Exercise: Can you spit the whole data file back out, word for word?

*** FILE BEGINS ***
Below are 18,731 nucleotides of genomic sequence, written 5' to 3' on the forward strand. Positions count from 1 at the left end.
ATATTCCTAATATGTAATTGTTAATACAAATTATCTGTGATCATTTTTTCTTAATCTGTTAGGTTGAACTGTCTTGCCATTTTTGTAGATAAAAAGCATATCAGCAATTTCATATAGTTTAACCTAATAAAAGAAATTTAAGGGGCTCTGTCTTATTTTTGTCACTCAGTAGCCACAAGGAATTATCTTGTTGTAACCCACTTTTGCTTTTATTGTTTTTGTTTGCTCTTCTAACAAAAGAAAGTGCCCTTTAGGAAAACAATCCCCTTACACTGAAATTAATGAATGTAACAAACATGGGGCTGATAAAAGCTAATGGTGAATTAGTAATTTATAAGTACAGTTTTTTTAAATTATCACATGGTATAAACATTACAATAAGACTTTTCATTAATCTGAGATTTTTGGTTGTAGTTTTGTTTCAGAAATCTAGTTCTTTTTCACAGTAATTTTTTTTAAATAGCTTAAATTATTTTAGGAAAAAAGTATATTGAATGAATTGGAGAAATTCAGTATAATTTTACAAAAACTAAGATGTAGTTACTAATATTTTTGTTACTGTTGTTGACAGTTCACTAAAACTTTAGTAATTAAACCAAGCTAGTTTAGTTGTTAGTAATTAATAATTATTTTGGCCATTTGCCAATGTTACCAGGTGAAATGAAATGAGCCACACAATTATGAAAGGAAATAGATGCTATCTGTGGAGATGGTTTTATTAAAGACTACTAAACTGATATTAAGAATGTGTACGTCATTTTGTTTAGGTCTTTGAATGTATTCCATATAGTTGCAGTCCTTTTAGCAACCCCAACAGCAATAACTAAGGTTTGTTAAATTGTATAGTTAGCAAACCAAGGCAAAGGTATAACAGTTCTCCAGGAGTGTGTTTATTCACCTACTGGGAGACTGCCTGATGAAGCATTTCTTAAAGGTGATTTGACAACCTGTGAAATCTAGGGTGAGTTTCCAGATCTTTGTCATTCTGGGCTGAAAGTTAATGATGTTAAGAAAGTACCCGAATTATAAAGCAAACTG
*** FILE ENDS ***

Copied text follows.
Below are 18,731 nucleotides of genomic sequence, written 5' to 3' on the forward strand. Positions count from 1 at the left end.
ATATTCCTAATATGTAATTGTTAATACAAATTATCTGTGATCATTTTTTCTTAATCTGTTAGGTTGAACTGTCTTGCCATTTTTGTAGATAAAAAGCATATCAGCAATTTCATATAGTTTAACCTAATAAAAGAAATTTAAGGGGCTCTGTCTTATTTTTGTCACTCAGTAGCCACAAGGAATTATCTTGTTGTAACCCACTTTTGCTTTTATTGTTTTTGTTTGCTCTTCTAACAAAAGAAAGTGCCCTTTAGGAAAACAATCCCCTTACACTGAAATTAATGAATGTAACAAACATGGGGCTGATAAAAGCTAATGGTGAATTAGTAATTTATAAGTACAGTTTTTTTAAATTATCACATGGTATAAACATTACAATAAGACTTTTCATTAATCTGAGATTTTTGGTTGTAGTTTTGTTTCAGAAATCTAGTTCTTTTTCACAGTAATTTTTTTTAAATAGCTTAAATTATTTTAGGAAAAAAGTATATTGAATGAATTGGAGAAATTCAGTATAATTTTACAAAAACTAAGATGTAGTTACTAATATTTTTGTTACTGTTGTTGACAGTTCACTAAAACTTTAGTAATTAAACCAAGCTAGTTTAGTTGTTAGTAATTAATAATTATTTTGGCCATTTGCCAATGTTACCAGGTGAAATGAAATGAGCCACACAATTATGAAAGGAAATAGATGCTATCTGTGGAGATGGTTTTATTAAAGACTACTAAACTGATATTAAGAATGTGTACGTCATTTTGTTTAGGTCTTTGAATGTATTCCATATAGTTGCAGTCCTTTTAGCAACCCCAACAGCAATAACTAAGGTTTGTTAAATTGTATAGTTAGCAAACCAAGGCAAAGGTATAACAGTTCTCCAGGAGTGTGTTTATTCACCTACTGGGAGACTGCCTGATGAAGCATTTCTTAAAGGTGATTTGACAACCTGTGAAATCTAGGGTGAGTTTCCAGATCTTTGTCATTCTGGGCTGAAAGTTAATGATGTTAAGAAAGTACCCGAATTATAAAGCAAACTG